During implementation of the Medicare Modernization Act (MMA), which created the Medicare Part D drug program in 2003, the Centers for Medicare and Medicaid issued guidance directing prescription drug plans to cover “all or substantially all” medications within six classes and categories that the agency identified. These categories included: anticonvulsants, antidepressants, antineoplastic, antipsychotics, antiretrovirals, immunosuppressants. However, in time, it became clear that the guidance was uneven among plans. Therefore, Congress pursued legislative action, led by Senators Gordon H. Smith (R-OR) and John Kerry (D-MA) to establish a standard for protected classes. In 2008, Congress established the so-called “six protected classes” of drugs under Medicare Part D. Medicare Improvements for Patients and Providers Act (MIPPA) codified CMS’ existing guidance and carried the force of law. It required Medicare Part D drug plans to include in their list of available medications access to all or substantially all drugs in the six identified classes and categories of priority. The law also specified two criteria that CMS had to use in identifying additional prescription classes of concern:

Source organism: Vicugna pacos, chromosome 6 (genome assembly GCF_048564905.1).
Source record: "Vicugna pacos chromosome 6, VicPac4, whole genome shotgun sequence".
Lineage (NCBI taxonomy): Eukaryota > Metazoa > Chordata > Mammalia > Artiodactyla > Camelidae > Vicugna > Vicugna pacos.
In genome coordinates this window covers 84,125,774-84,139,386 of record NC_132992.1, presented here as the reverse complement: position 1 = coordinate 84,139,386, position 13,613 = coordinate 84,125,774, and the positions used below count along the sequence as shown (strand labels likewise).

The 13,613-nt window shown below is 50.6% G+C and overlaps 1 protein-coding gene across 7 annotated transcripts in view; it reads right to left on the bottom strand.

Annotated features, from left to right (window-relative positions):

restricted access to the drugs in the class would have major or life-threatening consequences for individuals with a disease or disorder treated by drugs in such class; and
there is a significant need for such individuals to have access to multiple drugs within a class due to unique chemical actions and pharmacological effects of the drugs within a class.
This policy stood unchanged until enactment of the Affordable Care Act (ACA). Under the ACA, Congress provided the Secretary of Health and Human Services (HHS) with authority to “identify, as appropriate, categories and classes of drugs for which the Secretary determines are of clinical concern.” It added that the Secretary shall have the authority to develop the criteria used to make the designation.
However, the ACA also codified in law the six existing protected classes and categories by name, and expanded coverage to include all drugs within these six classes and categories until such time as the Secretary makes changes. The clear intent of Congress was for the six identified classes of medications to maintain protected status.